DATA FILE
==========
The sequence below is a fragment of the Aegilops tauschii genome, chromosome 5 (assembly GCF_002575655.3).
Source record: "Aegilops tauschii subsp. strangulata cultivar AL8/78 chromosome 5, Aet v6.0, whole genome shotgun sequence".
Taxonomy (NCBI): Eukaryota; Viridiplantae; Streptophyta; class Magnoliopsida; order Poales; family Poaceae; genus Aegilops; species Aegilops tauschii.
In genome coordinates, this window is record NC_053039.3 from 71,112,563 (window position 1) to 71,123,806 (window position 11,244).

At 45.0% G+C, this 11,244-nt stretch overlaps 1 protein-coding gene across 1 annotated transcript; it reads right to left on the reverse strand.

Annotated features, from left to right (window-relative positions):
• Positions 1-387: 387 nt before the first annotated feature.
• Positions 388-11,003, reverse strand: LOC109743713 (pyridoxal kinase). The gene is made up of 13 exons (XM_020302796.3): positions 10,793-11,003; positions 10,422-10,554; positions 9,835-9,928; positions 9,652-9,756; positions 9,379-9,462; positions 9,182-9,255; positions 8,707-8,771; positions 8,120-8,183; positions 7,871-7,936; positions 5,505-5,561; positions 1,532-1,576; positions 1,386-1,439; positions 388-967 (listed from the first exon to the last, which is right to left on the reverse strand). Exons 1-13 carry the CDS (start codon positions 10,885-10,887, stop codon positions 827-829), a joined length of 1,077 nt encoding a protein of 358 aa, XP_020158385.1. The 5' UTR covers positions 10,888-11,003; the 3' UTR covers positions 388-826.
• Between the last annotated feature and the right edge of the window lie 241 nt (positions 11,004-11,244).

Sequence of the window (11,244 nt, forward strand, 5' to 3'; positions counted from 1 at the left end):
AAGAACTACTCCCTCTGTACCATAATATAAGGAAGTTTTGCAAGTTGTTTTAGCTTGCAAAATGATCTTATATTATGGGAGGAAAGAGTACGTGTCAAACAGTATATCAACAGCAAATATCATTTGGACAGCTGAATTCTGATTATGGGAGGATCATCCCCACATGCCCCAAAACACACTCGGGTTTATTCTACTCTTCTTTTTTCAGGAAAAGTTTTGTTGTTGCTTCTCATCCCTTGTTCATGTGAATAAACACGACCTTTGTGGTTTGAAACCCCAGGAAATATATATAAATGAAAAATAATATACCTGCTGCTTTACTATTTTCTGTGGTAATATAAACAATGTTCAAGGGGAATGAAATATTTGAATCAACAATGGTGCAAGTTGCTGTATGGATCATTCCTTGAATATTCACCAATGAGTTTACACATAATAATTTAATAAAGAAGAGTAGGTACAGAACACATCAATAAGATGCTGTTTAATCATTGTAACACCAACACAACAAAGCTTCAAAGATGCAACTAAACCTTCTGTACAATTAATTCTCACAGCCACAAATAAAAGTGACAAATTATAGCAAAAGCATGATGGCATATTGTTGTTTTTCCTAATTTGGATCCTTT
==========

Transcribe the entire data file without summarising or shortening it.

The sequence below is a fragment of the Aegilops tauschii genome, chromosome 5 (assembly GCF_002575655.3).
Source record: "Aegilops tauschii subsp. strangulata cultivar AL8/78 chromosome 5, Aet v6.0, whole genome shotgun sequence".
Taxonomy (NCBI): Eukaryota; Viridiplantae; Streptophyta; class Magnoliopsida; order Poales; family Poaceae; genus Aegilops; species Aegilops tauschii.
In genome coordinates, this window is record NC_053039.3 from 71,112,563 (window position 1) to 71,123,806 (window position 11,244).

At 45.0% G+C, this 11,244-nt stretch overlaps 1 protein-coding gene across 1 annotated transcript; it reads right to left on the reverse strand.

Annotated features, from left to right (window-relative positions):
• Positions 1-387: 387 nt before the first annotated feature.
• Positions 388-11,003, reverse strand: LOC109743713 (pyridoxal kinase). The gene is made up of 13 exons (XM_020302796.3): positions 10,793-11,003; positions 10,422-10,554; positions 9,835-9,928; positions 9,652-9,756; positions 9,379-9,462; positions 9,182-9,255; positions 8,707-8,771; positions 8,120-8,183; positions 7,871-7,936; positions 5,505-5,561; positions 1,532-1,576; positions 1,386-1,439; positions 388-967 (listed from the first exon to the last, which is right to left on the reverse strand). Exons 1-13 carry the CDS (start codon positions 10,885-10,887, stop codon positions 827-829), a joined length of 1,077 nt encoding a protein of 358 aa, XP_020158385.1. The 5' UTR covers positions 10,888-11,003; the 3' UTR covers positions 388-826.
• Between the last annotated feature and the right edge of the window lie 241 nt (positions 11,004-11,244).

Sequence of the window (11,244 nt, forward strand, 5' to 3'; positions counted from 1 at the left end):
AAGAACTACTCCCTCTGTACCATAATATAAGGAAGTTTTGCAAGTTGTTTTAGCTTGCAAAATGATCTTATATTATGGGAGGAAAGAGTACGTGTCAAACAGTATATCAACAGCAAATATCATTTGGACAGCTGAATTCTGATTATGGGAGGATCATCCCCACATGCCCCAAAACACACTCGGGTTTATTCTACTCTTCTTTTTTCAGGAAAAGTTTTGTTGTTGCTTCTCATCCCTTGTTCATGTGAATAAACACGACCTTTGTGGTTTGAAACCCCAGGAAATATATATAAATGAAAAATAATATACCTGCTGCTTTACTATTTTCTGTGGTAATATAAACAATGTTCAAGGGGAATGAAATATTTGAATCAACAATGGTGCAAGTTGCTGTATGGATCATTCCTTGAATATTCACCAATGAGTTTACACATAATAATTTAATAAAGAAGAGTAGGTACAGAACACATCAATAAGATGCTGTTTAATCATTGTAACACCAACACAACAAAGCTTCAAAGATGCAACTAAACCTTCTGTACAATTAATTCTCACAGCCACAAATAAAAGTGACAAATTATAGCAAAAGCATGATGGCATATTGTTGTTTTTCCTAATTTGGATCCTTT